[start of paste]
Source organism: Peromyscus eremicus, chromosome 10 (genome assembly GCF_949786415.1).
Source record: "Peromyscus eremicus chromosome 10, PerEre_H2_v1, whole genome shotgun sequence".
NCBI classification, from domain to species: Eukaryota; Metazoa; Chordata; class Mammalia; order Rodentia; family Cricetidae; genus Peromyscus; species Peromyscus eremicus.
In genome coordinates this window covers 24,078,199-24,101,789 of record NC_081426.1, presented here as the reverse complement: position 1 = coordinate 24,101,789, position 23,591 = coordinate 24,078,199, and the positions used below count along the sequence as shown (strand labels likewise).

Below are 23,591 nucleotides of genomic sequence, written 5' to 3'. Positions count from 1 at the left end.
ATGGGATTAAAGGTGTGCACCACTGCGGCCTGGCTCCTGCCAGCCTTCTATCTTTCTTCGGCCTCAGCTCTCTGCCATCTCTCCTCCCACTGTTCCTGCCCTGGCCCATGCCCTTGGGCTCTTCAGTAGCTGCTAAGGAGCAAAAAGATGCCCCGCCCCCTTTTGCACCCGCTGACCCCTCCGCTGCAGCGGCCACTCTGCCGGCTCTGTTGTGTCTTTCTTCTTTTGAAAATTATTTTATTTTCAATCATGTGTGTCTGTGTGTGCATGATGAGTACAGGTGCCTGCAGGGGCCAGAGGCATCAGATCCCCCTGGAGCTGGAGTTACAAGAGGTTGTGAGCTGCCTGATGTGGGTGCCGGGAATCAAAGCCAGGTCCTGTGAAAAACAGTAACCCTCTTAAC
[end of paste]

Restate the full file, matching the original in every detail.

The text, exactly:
Source organism: Peromyscus eremicus, chromosome 10 (genome assembly GCF_949786415.1).
Source record: "Peromyscus eremicus chromosome 10, PerEre_H2_v1, whole genome shotgun sequence".
NCBI classification, from domain to species: Eukaryota; Metazoa; Chordata; class Mammalia; order Rodentia; family Cricetidae; genus Peromyscus; species Peromyscus eremicus.
In genome coordinates this window covers 24,078,199-24,101,789 of record NC_081426.1, presented here as the reverse complement: position 1 = coordinate 24,101,789, position 23,591 = coordinate 24,078,199, and the positions used below count along the sequence as shown (strand labels likewise).

Below are 23,591 nucleotides of genomic sequence, written 5' to 3'. Positions count from 1 at the left end.
ATGGGATTAAAGGTGTGCACCACTGCGGCCTGGCTCCTGCCAGCCTTCTATCTTTCTTCGGCCTCAGCTCTCTGCCATCTCTCCTCCCACTGTTCCTGCCCTGGCCCATGCCCTTGGGCTCTTCAGTAGCTGCTAAGGAGCAAAAAGATGCCCCGCCCCCTTTTGCACCCGCTGACCCCTCCGCTGCAGCGGCCACTCTGCCGGCTCTGTTGTGTCTTTCTTCTTTTGAAAATTATTTTATTTTCAATCATGTGTGTCTGTGTGTGCATGATGAGTACAGGTGCCTGCAGGGGCCAGAGGCATCAGATCCCCCTGGAGCTGGAGTTACAAGAGGTTGTGAGCTGCCTGATGTGGGTGCCGGGAATCAAAGCCAGGTCCTGTGAAAAACAGTAACCCTCTTAAC